Which also brings me to another conclusion, that the "Canadian" tails I bought were "not" cold water tails. I always thought Maine and Canadian were considered "cold water" lobster

So no SR, they were "not" cold water tails...


And no, this has nothing to do with this post, but did you know...

"Fur Balls - To cut down on your cat spitting up fur balls onto your floor or carpet, try feeding him/her sardines in oil once a month. They say it helps smooth the passageways, allowing the hair a speedy exit, thus preventing the fur balls from forming."

post #7 of 15
'dude,
Great info. I'm inclined to believe my bugs that got mushy were probably dead. They say the same about cooking dead crabs as well.

As far as the hairball thingie - a little vasoline or KY on the roof of kitty's mouth once a month does the same thing. That is if you can yer finger down the dam cat's throat! A little oil on dry food does the same.
post #8 of 15
Thread Starter 
Quote:
Originally posted by striper53:
That is if you can yer finger down the dam cat's throat!
Nope, no fingers down their throat's, the dogs are afraid of them Of course she wasn't real happy with the lay around here neck Just give `em the hairball treats, but still going to happen once or twice a week




post #9 of 15
Wiz, those are two very hairy ******* you got there.
I'll wager the sound of "uck uck uck.... splat" is an everyday occurrence
post #10 of 15
Thread Starter 
Quote:
Originally posted by Sudsy:
Wiz, those are two very hairy ******* you got there.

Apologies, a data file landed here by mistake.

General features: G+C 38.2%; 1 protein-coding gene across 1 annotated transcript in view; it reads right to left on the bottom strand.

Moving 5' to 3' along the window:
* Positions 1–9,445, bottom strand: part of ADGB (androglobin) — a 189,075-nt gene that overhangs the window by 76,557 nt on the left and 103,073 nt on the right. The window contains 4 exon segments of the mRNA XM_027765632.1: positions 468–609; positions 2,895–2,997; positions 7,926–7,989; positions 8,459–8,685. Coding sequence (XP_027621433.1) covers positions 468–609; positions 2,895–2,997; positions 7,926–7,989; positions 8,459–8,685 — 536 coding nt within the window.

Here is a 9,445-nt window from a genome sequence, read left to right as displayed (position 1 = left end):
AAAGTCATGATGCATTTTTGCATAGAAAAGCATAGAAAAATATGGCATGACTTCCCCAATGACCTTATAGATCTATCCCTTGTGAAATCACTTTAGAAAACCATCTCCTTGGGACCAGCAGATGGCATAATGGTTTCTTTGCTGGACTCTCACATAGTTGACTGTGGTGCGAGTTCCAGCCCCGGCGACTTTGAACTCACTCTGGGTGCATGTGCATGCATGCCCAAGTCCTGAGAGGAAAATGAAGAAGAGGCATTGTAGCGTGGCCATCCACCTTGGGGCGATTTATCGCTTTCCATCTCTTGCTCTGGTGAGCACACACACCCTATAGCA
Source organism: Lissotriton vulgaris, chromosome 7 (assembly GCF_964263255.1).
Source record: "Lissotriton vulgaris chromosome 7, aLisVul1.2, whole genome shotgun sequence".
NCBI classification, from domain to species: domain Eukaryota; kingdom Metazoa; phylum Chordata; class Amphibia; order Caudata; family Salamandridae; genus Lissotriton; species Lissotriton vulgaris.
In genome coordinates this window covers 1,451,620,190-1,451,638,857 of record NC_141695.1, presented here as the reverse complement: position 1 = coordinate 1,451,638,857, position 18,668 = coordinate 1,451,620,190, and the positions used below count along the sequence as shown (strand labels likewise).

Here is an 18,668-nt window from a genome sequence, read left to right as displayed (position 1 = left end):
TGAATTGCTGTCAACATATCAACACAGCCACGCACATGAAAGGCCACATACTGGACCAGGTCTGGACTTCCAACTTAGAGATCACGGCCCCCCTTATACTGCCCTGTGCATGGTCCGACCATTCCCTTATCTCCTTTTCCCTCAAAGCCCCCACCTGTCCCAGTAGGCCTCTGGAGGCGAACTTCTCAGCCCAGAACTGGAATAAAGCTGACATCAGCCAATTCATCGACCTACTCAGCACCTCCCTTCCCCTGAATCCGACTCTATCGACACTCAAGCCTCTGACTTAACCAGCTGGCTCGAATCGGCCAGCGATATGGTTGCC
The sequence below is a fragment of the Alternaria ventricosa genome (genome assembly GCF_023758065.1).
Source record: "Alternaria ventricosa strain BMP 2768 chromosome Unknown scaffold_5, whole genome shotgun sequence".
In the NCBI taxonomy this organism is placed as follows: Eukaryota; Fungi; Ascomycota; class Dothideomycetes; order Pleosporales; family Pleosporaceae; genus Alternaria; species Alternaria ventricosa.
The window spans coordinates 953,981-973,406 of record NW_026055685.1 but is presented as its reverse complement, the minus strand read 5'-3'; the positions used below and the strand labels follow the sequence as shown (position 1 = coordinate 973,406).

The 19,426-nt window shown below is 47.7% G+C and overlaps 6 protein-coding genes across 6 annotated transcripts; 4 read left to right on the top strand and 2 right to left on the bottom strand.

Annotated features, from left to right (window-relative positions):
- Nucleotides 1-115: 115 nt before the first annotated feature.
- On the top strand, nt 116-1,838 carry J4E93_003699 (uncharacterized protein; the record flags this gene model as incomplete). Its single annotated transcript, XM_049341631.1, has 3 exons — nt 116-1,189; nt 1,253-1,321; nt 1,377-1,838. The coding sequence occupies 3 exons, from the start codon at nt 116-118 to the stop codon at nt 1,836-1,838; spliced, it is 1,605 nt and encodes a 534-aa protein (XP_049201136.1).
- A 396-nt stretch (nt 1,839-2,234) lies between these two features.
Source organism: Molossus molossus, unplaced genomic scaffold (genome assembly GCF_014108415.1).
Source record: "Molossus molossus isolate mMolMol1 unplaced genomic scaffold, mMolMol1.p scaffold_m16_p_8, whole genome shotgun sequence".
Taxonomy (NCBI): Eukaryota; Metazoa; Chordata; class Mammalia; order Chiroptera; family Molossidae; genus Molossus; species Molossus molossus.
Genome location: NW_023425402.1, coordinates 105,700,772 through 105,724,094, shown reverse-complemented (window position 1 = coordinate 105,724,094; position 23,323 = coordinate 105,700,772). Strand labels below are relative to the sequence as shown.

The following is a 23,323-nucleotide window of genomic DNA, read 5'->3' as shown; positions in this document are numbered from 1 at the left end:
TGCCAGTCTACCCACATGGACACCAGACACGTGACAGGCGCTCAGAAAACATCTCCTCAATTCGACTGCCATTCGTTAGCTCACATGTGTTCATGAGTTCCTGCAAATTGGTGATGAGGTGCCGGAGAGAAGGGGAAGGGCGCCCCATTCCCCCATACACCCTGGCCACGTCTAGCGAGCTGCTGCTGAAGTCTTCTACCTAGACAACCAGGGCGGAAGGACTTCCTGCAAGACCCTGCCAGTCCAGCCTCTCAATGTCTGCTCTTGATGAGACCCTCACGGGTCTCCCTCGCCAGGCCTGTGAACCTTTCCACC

Need to make one correction here...
They are "Her" two "very" hairy slap you when they feel like it *******

And Oh, that "squish" between your toes in the middle of the night is, well you know
post #11 of 15
Any of you guyz remember the "Fabulous Furry Freak Brothers" underground comix? Fat Freddy had a cat that would leave "offerings" in Freddy's headphones, pillow, slippers etc. whenever he forgot to either feed the thing our clean out the litter box. LMAO

I'm babysittin' (yeah right!) my daughters cat now. She's a 2 year old all black shorthair American Tabby with double paws all around. Actually I don't mind here at all. Only eats dry food, doesn't try to trip me and, for an outdoor cat, has not tried to bolt outside even when the door's been open for a while (I live in a very rural area so predators are a problem). Some cats are cool.
post #12 of 15
Wow! Another serious hijackin'. From mushy lobstah tails to cats. I love this place.
post #13 of 15
Thread Starter 
Quote:
Originally posted by striper53:
Wow! Another serious hijackin'
Well after me posting...

Quote:
And no, this has nothing to do with this post, but did you know...

"Fur Balls - To cut down on your cat spitting up fur balls onto your floor or carpet, try feeding him/her sardines in oil once a month. They say it helps smooth the passageways, allowing the hair a speedy exit, thus preventing the fur balls from forming."
I sort of left the door wide open

We could change it to catfood...



Fishy... RIP
post #14 of 15
My brother fished lobsters out of Hampton NH for ?? 8 years. He says that soft tails are caused by one or two reasons; With a hole lobster chances are the lobster was dead before cooking. With tails (lobster parts) the reason is they were previously frozen. There are times when individual tails freeze within a lot. Some are closer to colder areas of frig.etc.
post #15 of 15
Hey guys...
To get back to the original post: Why do you get a mushy tail sometimes? As far as I know it is one of two reasons. The first is because the lobster was a "soft-shell". This happens due to shedding. Most wholesalers will not purchase softies, but they occasionally get through. I worked for a long island wholesaler for some time and have seen it first hand. Second, every lobster tail that you buy comes from a dead lobster. Unless you see it ripped from the body, it was from a lobster that died (very recently) either at the restraun or at the wholesaler. Lobsters go bad very quickly and they smell absolutely AWFUL when they do. The tail may have come from a lobster that was a bit "riper" than what you're used to. Chances are it was a soft shell.


Blitz